New Britain slows palm sales in hope of price rise

New Britain Palm Oil revealed that it was taking the opposite stance to rival Sipef on palm oil sales reducing forward coverage as it unveiled a 70% slump in profits and a ditching of its dividend.

Sipef, which like New Britain has palm oil operations based in Papua New Guinea, said last week that it had sold forward 53% of its expected palm oil output for 2013, ahead of levels of 45% at the same time in both 2012 and 2011.

The group cited an "uncertain price outlook" for palm oil, adding that "the high stocks, in origin as well as the main importing countries, will remain a burden to the market".

However, New Britain on Wednesday revealed a sharp cutback in its forward sales, to 123,500 tonnes, less than one-quarter of the palm oil analysts expect New Britain to produce this year, and well below the 220,000 tonnes it had sold ahead by late February 2012.

Marketing strategy

The strategy reflects the depressed price of crude palm oil and palm kernel oil, a smaller but typically more expensive product whose values have been particularly depressed.

"It's a testament to the market," a person familiar with New Britain said.

"They do not think the pricing mechanism is right at the moment," with values of the total oils trading below levels well above $900 a tonne the company is seeking.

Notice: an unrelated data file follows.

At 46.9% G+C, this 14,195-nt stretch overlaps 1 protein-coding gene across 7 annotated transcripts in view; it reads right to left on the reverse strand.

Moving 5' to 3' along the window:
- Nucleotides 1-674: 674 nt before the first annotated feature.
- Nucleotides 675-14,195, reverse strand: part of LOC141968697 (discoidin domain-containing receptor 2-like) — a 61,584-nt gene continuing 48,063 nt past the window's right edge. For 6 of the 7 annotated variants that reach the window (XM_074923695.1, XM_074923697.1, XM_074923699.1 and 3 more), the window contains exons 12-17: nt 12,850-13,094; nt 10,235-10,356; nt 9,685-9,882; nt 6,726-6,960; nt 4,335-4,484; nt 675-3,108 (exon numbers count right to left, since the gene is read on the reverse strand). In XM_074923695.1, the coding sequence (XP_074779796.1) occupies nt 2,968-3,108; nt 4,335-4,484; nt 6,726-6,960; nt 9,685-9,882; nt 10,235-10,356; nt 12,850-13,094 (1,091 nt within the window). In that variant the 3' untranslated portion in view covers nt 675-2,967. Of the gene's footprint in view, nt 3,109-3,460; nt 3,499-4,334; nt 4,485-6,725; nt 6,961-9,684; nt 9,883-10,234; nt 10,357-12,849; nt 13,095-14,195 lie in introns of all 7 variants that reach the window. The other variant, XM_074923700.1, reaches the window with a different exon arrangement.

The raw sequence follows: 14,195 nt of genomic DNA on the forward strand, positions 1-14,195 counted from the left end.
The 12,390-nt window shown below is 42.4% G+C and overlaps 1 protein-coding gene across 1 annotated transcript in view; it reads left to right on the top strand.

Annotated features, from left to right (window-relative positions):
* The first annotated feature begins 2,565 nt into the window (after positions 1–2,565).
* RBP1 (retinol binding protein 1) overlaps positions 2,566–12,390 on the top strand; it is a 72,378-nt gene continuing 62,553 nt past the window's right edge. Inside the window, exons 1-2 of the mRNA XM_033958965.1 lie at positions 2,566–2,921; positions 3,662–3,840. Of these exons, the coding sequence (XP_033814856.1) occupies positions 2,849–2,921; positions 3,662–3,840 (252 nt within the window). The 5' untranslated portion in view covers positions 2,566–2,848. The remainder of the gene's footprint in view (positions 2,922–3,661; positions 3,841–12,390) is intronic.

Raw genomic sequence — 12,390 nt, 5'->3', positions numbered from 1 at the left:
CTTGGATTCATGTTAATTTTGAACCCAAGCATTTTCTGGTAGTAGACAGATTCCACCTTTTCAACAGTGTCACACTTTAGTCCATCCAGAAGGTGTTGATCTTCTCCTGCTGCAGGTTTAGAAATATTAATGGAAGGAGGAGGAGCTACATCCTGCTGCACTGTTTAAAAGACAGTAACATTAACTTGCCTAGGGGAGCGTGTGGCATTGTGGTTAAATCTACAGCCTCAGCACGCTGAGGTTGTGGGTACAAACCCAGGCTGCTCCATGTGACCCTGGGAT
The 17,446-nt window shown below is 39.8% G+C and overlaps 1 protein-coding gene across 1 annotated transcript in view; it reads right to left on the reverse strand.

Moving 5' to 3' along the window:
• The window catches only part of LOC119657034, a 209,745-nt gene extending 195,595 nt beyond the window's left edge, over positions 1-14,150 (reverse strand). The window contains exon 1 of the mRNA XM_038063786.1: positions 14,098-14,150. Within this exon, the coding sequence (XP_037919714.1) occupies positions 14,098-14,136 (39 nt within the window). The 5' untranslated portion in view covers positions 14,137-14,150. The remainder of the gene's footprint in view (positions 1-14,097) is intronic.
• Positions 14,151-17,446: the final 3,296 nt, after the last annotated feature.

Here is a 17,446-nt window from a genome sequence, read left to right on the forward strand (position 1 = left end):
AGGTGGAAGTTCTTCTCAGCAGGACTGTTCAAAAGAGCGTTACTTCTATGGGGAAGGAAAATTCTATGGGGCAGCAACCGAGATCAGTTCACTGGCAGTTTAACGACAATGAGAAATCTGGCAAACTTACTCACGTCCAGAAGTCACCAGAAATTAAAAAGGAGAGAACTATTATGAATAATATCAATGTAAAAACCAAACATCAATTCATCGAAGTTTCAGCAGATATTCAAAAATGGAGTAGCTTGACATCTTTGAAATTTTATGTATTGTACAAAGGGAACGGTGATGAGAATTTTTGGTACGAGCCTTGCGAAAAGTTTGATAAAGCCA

Antonia Monteiro De Castro, the New Britain chairman, said that the group was placed "to take advantage of any upward movement in palm oil prices".

The 123,500 tonnes of crude palm oil sold forward achieved an average price of $890 a tonne, well below the $1,078 a tonne it achieved on forward sales a year ago, and the average 2012 price of $1,062 a tonne.

'Unprecedented challenges'

New Britain revealed the sales as it unveiled pre-tax profits for 2012 of $81.6m, down from $275.5m the year before.

The drop was down in part to weaker palm oil selling prices, from the $1,108 a tonne achieved in 2011, but also the impact of inundations on production, which for total oils fell by 46,000 tonnes to 545,000 tonnes.

"The past year has presented a number of unprecedented climatic and market related challenges," Mr De Castro said.

The group had made efficiency savings, improved its preparations for heavy rains and sealed cheaper deals on fertilizer and freight to support its performance in 2013, he added.

Dividend axed

While New Britain has in previous statements prepared investors for the drop in production and profits, its shares, which are listed in London, fell 6% in early deals after it revealed it was ditching its final dividend too.

The group, while committing to pay an interim dividend this year, highlighted that it ended 2012 "with net cash balances of negative $16.8m, having started the year with net cash balances of positive $55.1m".

Analysts at Liberum said: "The 70% fall in NBPO's pre-tax profit has been well-flagged.

"What had not been expected is the decision not to pay a final dividend."

Share price

The broker restated a "hold" rating on New Britain shares, saying that while they have a long-term fair value of 750p, this assumes a palm oil price of $1,100 a tonne.

"Our hold rating is based on the expectation that NBPO shares will struggle to outperform while palm oil prices remain weak," Liberum said.

The shares stood at 505p in lunchtime deals, down 4.7% on the day.

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